Our small group completed 16 pairs and a few partials that I finished after the party that totaled 20. For Friday’s party, we completed 30. We had so much leftover material that I had my own little party and cut another 10 pairs while I watched Gone with the Wind (for the first time!) Saturday night.
So, I’m very happy to say we’re sending off 60 pairs of shoes!! Woo Hoo!!!
Our small group totally forgot to do a group picture, but that’s the crowd from Friday night. Both groups are fantastic people I call family and friends! I’m a lucky gal!
If you spy the Sole Hope banner at the top of our group picture, I used some of the jean material and the sharpies to make it right before Friday night’s party. The photos are from the kit booklet. We just took the staples out of the booklet and then hung the separated pages right on the banner. So easy and fun!
Our parties absolutely could not have happened without the donations and help of so many people! They might kill me, but I really want to call out some people that made this possible:
- Lara Beth provided bags and jeans and brought them to my house.
- Jennifer mailed a box from Virginia and sent jeans, sharpies, bags, pins and a donation. It showed up just one itty bitty hour from the start of the first party. What timing!
- My mom let us borrow her work scissors.
- Phillip and Anita donated plastic jugs and got them to our church.
- Holly donated plastic jugs and brought them to our church.
- Jenny gathered all the plastic jugs at the church and brought them to the party.
- Ken and JoAnn lent us their tables and scissors and donated fabric.
- Heather brought us white chalk we used to mark on the darker fabric.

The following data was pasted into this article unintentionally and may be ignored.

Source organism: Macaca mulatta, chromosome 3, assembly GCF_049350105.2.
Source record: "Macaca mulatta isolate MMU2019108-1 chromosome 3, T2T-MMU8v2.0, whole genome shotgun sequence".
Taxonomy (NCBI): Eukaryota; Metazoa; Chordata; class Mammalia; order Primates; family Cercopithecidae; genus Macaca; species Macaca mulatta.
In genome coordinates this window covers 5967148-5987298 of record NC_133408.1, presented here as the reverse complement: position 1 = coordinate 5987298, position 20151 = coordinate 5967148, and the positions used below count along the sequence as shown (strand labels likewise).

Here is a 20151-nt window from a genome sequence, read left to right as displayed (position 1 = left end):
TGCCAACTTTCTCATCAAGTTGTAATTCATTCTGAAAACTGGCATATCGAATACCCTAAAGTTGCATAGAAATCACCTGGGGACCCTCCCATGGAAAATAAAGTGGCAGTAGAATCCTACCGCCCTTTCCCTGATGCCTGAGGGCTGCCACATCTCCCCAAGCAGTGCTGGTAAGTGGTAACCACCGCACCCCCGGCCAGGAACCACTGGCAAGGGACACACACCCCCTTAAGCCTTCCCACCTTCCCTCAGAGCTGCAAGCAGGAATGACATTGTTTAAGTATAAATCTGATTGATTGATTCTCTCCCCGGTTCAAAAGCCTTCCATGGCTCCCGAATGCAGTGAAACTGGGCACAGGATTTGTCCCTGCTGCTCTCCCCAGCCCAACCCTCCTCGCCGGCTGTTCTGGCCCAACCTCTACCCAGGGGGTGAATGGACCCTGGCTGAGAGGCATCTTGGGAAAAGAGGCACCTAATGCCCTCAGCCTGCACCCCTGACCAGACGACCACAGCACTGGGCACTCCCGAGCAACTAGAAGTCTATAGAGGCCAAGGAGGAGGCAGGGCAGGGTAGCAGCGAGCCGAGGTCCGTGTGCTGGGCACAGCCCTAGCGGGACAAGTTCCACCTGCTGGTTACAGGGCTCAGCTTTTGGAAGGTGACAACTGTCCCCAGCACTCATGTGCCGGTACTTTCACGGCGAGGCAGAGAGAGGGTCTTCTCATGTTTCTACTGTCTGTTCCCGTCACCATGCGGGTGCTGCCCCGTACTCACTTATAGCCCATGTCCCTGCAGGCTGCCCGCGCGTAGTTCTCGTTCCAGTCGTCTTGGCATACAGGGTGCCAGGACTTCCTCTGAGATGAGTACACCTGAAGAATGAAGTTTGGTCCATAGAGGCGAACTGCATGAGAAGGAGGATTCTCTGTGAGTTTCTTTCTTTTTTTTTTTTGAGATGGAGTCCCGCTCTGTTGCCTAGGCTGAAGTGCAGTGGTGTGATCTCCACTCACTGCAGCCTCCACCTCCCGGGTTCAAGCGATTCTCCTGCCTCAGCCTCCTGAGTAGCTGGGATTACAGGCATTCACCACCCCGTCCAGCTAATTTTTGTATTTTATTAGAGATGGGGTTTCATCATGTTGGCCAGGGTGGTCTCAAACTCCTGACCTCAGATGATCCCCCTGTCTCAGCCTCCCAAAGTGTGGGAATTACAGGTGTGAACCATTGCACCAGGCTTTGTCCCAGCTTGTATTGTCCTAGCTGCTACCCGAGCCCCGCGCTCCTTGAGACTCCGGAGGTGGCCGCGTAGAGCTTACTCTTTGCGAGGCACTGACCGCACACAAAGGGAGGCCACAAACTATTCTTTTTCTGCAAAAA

- Dani bought quilter’s cotton.
- Deb is sending a donation FROM CANADA with spare American dollars she had.
- Dave prayed over our time and all the shoes.
- Becky and Barb brought pinking shears and lots and lots of jeans.
- Many of the participants brought bags, jeans, cotton fabric, and scissors and gave donations. It was coming in so fast I didn’t get it all written down.
- Scott for running all my errands–he even went to the fabric store for me-and helping with all the set-up.
- Everyone that attended and worked SO HARD!
As you can see, this was a group effort. To all of you that helped prepare and then those that attended, on behalf of myself, Sole Hope and the families in Uganda, THANK YOU!! I love thinking of those women sewing those shoes and then those toddlers walking around in the shoes! 60 of them!! That’s a lot of toddlers!
You absolutely can be a part! If you want to host your own party of any size, the first step is to buy a kit over at SoleHope.com. Please let me know of any other questions you might have!
Ultimately, I pray that these shoes would be a tool not just to bring physical healing, but be an opportunity to teach many about the love of Christ. When Dave in our small group prayed over the shoes, he was reminded of the verse that says how beautiful are the feet of them that preach the gospel. I pray that the feet of these little toddlers are covered with shoes so that one day that verse may be said of them—beautiful are the feet of them that preach the gospel! Their feet will be covered so they can know and then they can go. May it be so!